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Updated from the November ‘Texas Sorghum Insider’ (Texas Grain Sorghum Assn.)   Prospects for grain sorghum acreage in Texas in 2021 are more favorable than the past several years.  Pricing is up with adjustments relative to Dec21 corn ($4.18/bu as of this writing).  Depending on your Texas location this puts the hundredweight price in the range of $8.00/cwt and even $9.00/cwt near the Texas Gulf Coast.  Of course, there is a lot that can happen between now and planting time let alone harvest time in 2021.   These… Read More →

Harvest Weed Seed Control Tactics Can Aid Herbicide Programs in Managing Italian Ryegrass in Texas wheat

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  Aniruddha Maity1, Blake Young1, David Drake2, and Muthukumar Bagavathiannan1 1Department of Soil and Crop Sciences, Texas A&M University, College Station, TX 77843 2Integrated Pest Management Extension Agent, Commerce, TX   Italian ryegrass has been a persistent problem in wheat production in the Texas Blacklands. Great adaptability, profuse tillering, and high seed production make this a troublesome weed. Rapid development and spread of resistance to some of the important herbicides warrants the development of additional interventions for its control. As this species reproduces by seed, a seedbank in… Read More →

Later Winter Oats to Bridge Forage Shortfall

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In much of the Texas High Plains wheat pasture conditions are poor.  There is likely a substantial shortfall in the grazing and hay from wheat.  In previous years, Texas A&M AgriLife Extension has suggested farmers consider planting medium to long maturity oats, particularly for hay, to recapture needed forage for livestock.   At some point in the Texas High Plains, there is substantial potential that any late-planted winter wheat will not receive the needed hours/days of cold weather, the chilling requirement, to ensure the transition from vegetative to… Read More →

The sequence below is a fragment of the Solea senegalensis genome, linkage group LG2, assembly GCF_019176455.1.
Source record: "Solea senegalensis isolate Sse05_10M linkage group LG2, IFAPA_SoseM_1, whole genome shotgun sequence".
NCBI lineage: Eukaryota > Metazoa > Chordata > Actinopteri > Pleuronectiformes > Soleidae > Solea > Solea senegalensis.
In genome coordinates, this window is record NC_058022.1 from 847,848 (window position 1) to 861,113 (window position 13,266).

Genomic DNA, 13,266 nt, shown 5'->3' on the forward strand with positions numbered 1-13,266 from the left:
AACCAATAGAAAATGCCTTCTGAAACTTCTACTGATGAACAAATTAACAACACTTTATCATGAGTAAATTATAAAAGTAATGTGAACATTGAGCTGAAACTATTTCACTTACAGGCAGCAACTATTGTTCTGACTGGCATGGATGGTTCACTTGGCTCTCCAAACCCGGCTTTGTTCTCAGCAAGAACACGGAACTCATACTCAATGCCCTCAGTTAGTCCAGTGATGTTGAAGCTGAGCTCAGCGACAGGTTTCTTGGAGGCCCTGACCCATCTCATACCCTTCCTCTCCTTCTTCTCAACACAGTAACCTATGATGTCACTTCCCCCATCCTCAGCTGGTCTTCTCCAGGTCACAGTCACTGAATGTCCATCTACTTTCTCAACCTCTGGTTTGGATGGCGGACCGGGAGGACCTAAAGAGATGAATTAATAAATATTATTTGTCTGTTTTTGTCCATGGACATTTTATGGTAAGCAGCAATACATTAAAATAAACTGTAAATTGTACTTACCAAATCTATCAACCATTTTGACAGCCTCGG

Fall Concerns about Prussic Acid & Nitrate in Sorghums

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Dr. Calvin Trostle, Extension Agronomy, TAMU Dept. of Soil & Crop Sciences, Lubbock, (806) 746-6101, ctrostle@ag.tamu.edu When our next Row Crops Newsletter is published in early November, a large portion of Texas will have seen heavy frost and a freeze on some sorghums.  So, this is good time to update Texas on prussic acid (a plant form of cyanide) and nitrates in sorghums.  These include sorghum/sudans (haygrazers), forage sorghums, and also grain sorghum where cattle will graze after harvest or on drought-failed grain sorghum (Fig. 1).  Sorghum after… Read More →

Cotton foliar symptoms in western Texas driven by weather, not disease

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Reagan Noland, Assistant Professor and Extension Agronomist Tom Isakeit, Professor and Extension Plant Pathologist   Cotton across much of western Texas has recently displayed varying levels of premature defoliation and foliar discoloration following a drastic shift from hot and dry to abnormally cold and wet conditions in early September. The stark visual symptoms raised many questions and concerns regarding potential impacts to yield and quality, whether the situation could have been prevented, and whether intervention would have yielded any benefit. Producers and industry professionals have suspected foliar disease… Read More →